2 min readJun 8, 2022



Book Two, Chapter 256: With Jeanette

I meet with Jeanette, my friend from the Grief Connection, she of the warm brown skin and unwavering eyes. We haven’t seen each other or talked to each other for nearly nine months.

On this warm September night we’re at an outdoor table of a nearby restaurant. The sky is darkening, but its deepening blue brings a glow to Jeanette’s skin and emphasizes the fullness of her lips. She seems more womanly to me; there’s a firmer shape to her face.

We talk of our sons, of our inner growth, of our husbands, of our goals.

“In a year or so I’ll need to think of making money,” she says, “but I don’t want work to compromise my inner peace.” Just now she leads a weekly meditation group at a yoga center, but this endeavor doesn’t pay her bills. “In a few weeks I’ll be spending time with a woman in Cleveland who’s organized a Zen center in her home. Perhaps I can make a non-profit work for me, too.”

I’m lucky that my income — the Social Security check I get, based on Ernie’s earnings, and the rent from the studio condo — covers my expenses . . . if I’m careful. I wouldn’t be making the progress I’m making at the rate I’m making it if I also held down a full-time job. Not possible, not for me. I need Time. Time is my luxury.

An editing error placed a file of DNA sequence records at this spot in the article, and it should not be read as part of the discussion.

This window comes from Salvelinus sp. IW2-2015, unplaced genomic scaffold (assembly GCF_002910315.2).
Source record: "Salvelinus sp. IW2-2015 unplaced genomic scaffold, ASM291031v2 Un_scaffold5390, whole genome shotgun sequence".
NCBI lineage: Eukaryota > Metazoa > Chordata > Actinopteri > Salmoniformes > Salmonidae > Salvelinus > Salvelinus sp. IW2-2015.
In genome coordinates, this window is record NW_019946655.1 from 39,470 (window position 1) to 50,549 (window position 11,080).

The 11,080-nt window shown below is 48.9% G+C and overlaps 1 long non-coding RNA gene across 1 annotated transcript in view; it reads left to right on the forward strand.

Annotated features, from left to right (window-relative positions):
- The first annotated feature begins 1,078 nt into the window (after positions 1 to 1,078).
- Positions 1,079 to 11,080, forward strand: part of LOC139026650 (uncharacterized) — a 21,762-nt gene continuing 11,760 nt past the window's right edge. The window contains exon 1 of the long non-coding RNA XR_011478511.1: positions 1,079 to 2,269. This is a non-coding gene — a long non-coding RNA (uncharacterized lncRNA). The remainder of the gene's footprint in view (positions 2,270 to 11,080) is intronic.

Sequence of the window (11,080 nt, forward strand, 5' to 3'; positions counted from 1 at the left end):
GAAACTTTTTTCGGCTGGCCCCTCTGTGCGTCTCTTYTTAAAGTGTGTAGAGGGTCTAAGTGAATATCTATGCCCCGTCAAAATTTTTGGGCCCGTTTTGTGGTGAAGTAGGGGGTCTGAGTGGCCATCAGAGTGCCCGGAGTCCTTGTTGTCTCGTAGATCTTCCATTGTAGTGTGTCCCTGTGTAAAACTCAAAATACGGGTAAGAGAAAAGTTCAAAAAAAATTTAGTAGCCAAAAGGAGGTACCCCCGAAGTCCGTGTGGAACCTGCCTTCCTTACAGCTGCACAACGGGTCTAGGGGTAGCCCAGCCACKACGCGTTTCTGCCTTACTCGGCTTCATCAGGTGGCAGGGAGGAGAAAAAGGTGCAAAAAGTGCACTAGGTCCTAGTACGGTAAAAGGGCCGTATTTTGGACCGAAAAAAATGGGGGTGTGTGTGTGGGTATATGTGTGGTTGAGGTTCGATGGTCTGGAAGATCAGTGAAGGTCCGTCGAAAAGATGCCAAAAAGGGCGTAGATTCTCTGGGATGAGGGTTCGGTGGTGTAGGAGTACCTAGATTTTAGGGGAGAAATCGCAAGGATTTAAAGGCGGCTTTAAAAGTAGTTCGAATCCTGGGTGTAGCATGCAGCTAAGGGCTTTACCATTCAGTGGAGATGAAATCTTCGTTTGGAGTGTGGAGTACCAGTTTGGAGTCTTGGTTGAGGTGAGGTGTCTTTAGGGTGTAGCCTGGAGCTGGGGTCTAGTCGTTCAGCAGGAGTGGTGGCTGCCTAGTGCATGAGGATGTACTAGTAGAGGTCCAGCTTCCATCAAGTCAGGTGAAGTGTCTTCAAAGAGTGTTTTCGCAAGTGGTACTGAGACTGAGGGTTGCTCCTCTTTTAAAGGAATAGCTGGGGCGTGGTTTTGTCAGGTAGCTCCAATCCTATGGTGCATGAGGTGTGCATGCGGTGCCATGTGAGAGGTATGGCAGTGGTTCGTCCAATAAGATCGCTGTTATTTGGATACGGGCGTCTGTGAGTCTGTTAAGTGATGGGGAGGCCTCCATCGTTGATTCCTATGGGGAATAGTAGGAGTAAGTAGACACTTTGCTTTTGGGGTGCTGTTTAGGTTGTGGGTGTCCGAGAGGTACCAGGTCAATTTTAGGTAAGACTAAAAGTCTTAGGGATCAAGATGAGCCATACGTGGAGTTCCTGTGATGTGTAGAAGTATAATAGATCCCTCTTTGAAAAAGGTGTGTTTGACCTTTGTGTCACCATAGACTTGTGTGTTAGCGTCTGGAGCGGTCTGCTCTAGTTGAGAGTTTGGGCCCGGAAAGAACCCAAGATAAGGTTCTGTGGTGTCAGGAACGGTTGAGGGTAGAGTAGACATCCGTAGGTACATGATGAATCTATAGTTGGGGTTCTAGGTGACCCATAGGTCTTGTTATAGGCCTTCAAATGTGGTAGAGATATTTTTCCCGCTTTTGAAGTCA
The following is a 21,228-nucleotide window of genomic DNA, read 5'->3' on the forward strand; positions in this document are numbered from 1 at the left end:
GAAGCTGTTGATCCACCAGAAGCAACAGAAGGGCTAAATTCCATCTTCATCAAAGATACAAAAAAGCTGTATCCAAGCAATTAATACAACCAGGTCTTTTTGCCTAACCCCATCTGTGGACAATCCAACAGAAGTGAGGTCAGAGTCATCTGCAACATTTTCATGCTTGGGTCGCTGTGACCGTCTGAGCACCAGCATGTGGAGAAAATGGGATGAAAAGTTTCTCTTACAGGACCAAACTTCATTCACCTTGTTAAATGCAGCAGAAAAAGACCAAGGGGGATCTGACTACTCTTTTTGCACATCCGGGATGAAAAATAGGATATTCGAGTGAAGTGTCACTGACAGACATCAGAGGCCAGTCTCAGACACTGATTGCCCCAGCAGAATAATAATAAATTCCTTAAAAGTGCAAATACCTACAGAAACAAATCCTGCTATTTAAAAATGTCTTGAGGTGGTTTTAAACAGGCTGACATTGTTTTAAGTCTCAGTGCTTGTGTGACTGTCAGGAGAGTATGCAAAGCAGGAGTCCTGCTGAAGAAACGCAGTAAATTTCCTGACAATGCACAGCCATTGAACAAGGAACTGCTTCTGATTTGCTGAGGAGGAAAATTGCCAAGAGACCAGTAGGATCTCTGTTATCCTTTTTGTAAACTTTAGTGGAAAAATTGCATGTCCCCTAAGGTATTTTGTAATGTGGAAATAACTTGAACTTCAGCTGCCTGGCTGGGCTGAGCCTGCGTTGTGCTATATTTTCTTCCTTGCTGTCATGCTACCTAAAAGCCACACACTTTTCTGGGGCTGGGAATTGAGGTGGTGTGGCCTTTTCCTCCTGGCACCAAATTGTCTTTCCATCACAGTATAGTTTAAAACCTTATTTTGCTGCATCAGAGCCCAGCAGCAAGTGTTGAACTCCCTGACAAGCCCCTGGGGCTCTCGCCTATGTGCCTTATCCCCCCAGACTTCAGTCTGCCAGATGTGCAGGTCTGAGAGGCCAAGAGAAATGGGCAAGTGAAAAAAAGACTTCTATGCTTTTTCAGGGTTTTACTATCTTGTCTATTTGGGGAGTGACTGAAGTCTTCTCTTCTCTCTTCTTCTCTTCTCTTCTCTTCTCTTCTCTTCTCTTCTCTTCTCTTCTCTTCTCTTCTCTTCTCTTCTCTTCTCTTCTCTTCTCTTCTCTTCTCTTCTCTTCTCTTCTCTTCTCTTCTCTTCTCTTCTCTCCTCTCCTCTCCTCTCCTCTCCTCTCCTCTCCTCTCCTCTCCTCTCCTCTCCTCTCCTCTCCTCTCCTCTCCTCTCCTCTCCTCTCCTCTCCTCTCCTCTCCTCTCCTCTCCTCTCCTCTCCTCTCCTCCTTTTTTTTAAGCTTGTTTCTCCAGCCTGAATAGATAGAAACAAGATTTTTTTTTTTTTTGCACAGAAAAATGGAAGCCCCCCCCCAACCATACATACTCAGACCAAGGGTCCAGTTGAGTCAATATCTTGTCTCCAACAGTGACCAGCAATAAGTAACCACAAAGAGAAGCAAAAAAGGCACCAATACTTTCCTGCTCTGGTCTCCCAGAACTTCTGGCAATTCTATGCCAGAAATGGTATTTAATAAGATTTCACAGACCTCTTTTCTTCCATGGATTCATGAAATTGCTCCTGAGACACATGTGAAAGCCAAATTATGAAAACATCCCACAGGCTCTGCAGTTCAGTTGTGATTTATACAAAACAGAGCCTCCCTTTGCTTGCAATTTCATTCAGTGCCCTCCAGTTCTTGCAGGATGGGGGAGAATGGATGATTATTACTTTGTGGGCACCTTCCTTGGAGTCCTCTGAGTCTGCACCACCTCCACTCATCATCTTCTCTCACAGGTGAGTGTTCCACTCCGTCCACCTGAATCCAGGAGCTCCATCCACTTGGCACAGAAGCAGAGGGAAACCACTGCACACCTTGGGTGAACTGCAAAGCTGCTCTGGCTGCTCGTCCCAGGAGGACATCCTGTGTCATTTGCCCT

In our parting hug, Jeanette says: “It’s so good to have met you.” Then she smiles. I know what she means. “I knew you were different the minute I saw you tonight. You’re grounded now. You’re becoming independent. You were all over the place before. I was worried about you.”

“I scared myself,” I say.

Earlier, on my way to meet Jeanette, I said to myself over and over: I am sufficient unto myself. I am sufficient unto myself. Just two days ago, I told Joshua I felt insufficient when I was with me and only me, as if I needed someone to share an experience with in order for that experience to be real, for me to be real. But admitting this to Joshua helped me realize how unhealthy this thinking is. Descartes said: I think, therefore I am. He didn’t say: Someone is with me, therefore I am.

Before Jeanette and I part, I ask her: “Do you feel joy?”

She ponders my question. She seems to expand within herself. She nods.

“I feel peace,” I say. “That’s getting there. I feel sadness and I feel fear, but I do feel more at peace. And I believe joy will come.”




My writer husband’s favorite nickname for me was Ernestina, so in this 2-book memoir, he is Ernie. This is his story, our story, and my story. I invite you in.